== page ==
Money Management Stop Loss Orders

Before we discuss indicators, we should note that the best form of protecting your account, in our opinion, is the use of money management trailing stop loss orders. You may use a set of indicators to get into a position as a trade, but the best way to get out of a trade (whether it's with a profit or loss makes no difference) is to use this kind of order.

Money Management implies that you have set a maximum amount, in percentage terms, of your account which is at risk on each trade. For instance, let's say you have set a rule that says you will only risk 1% of your total account balance on each trade. Right away, that firm rule will prevent you from making what is the most common mistake in trading, which is letting losses run. The ever-hopeful trader is afraid of losing. To avoid taking a loss, they let the losses grow until the pain is too great and end up closing the position at a huge loss.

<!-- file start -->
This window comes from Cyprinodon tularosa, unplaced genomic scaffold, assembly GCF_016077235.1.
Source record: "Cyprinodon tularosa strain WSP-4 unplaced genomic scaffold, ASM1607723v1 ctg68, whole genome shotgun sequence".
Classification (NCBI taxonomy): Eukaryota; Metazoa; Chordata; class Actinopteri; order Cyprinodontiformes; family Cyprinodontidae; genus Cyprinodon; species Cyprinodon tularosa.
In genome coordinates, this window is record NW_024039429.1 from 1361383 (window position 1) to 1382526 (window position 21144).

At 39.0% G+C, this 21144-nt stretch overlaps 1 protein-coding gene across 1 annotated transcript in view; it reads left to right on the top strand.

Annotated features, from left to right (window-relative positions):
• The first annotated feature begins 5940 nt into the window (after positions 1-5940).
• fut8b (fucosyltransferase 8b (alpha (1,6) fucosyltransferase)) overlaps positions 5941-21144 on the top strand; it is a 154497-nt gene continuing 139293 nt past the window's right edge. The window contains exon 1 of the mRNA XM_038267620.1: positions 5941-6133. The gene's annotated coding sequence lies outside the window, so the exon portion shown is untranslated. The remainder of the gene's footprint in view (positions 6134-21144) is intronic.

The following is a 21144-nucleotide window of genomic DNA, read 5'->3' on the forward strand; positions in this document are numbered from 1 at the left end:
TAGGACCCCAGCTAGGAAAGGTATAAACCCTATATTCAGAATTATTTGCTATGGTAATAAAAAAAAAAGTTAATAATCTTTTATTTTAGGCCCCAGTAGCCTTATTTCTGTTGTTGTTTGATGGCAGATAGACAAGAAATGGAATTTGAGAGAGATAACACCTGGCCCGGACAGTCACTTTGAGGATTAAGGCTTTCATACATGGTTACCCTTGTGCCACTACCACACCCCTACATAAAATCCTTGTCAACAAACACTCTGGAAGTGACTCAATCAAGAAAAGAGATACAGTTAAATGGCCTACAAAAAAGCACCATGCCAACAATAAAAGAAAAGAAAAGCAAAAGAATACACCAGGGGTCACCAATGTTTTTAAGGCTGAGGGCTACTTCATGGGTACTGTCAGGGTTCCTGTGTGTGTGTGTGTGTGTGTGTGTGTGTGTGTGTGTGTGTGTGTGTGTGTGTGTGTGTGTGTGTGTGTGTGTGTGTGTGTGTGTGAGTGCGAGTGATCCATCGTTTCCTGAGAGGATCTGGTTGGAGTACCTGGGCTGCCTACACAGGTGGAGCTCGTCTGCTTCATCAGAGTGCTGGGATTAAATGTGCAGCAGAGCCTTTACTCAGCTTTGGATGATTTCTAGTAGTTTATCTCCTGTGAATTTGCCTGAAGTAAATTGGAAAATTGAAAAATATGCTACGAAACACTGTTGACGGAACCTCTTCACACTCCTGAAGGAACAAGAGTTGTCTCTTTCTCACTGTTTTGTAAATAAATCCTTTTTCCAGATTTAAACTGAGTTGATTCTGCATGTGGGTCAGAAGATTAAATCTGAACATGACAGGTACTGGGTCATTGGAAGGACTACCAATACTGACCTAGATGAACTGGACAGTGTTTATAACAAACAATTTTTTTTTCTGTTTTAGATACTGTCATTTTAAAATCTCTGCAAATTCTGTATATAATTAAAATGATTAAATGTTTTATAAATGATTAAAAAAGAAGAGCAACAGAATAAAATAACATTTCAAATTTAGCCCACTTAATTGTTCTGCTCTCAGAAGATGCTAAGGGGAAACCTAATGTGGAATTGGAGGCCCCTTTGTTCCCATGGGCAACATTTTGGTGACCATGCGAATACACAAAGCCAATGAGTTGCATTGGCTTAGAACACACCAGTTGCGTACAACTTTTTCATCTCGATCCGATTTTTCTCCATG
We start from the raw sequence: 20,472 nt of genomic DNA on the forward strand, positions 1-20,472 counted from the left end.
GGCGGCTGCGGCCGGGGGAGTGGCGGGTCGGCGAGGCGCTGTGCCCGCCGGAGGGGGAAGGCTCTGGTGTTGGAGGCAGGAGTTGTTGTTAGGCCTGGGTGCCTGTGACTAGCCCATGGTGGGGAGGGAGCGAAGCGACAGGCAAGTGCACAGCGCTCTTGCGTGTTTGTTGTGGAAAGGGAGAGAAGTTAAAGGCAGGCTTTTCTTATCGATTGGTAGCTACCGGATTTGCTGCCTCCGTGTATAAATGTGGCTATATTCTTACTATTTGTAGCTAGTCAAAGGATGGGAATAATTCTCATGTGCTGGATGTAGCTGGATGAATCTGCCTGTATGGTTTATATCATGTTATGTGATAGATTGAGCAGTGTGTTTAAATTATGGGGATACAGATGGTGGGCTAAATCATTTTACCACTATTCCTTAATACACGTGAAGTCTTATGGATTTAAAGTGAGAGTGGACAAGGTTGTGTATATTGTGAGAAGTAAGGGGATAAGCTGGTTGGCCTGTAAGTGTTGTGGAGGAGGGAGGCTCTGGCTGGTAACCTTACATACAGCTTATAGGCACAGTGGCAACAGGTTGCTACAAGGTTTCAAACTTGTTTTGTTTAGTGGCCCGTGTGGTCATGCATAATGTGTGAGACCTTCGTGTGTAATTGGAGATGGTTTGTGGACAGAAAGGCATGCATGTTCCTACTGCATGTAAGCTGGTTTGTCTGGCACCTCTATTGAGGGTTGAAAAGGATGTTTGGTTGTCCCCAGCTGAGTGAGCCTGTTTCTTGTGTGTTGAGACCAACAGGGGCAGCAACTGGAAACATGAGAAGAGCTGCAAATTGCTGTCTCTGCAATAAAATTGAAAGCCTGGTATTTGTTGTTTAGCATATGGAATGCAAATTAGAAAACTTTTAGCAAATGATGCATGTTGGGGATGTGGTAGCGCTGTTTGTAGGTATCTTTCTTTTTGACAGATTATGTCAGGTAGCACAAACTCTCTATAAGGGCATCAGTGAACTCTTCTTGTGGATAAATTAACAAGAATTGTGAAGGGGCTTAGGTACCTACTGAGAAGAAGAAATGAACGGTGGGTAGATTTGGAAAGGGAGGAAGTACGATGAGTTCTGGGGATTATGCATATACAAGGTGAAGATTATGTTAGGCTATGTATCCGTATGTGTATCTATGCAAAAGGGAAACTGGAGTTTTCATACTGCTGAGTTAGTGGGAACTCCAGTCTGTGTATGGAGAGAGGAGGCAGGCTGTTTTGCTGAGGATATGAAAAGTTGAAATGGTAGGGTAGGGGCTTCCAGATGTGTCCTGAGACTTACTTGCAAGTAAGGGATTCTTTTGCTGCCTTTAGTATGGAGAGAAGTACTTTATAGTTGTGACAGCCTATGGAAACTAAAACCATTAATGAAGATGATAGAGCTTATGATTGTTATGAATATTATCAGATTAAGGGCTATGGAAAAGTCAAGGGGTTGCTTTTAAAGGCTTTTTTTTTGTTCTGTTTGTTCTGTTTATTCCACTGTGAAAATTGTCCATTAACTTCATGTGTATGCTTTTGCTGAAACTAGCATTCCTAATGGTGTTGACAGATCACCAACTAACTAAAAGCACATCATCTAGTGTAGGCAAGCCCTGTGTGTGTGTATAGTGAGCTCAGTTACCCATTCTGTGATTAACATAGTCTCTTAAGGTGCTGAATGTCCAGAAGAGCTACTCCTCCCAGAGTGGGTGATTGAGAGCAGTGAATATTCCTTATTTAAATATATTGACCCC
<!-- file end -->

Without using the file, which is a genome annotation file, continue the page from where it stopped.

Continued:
A good money management rule will eliminate that mistake.

Example: you buy a stock index futures contract which is valued at $80,000. Your account balance is $40,000 and you do not want any single trade to lose more than 1%, approximately (slippage can happen, so the rule is an approximation). 1% of $40,000 is $400. When you set your trailing stop loss price, if the market moves down immediately and hits it without ever going above your entry price, you will lose $400. If the market moves up, the trailing stop price moves up with the market, reducing your overall risk.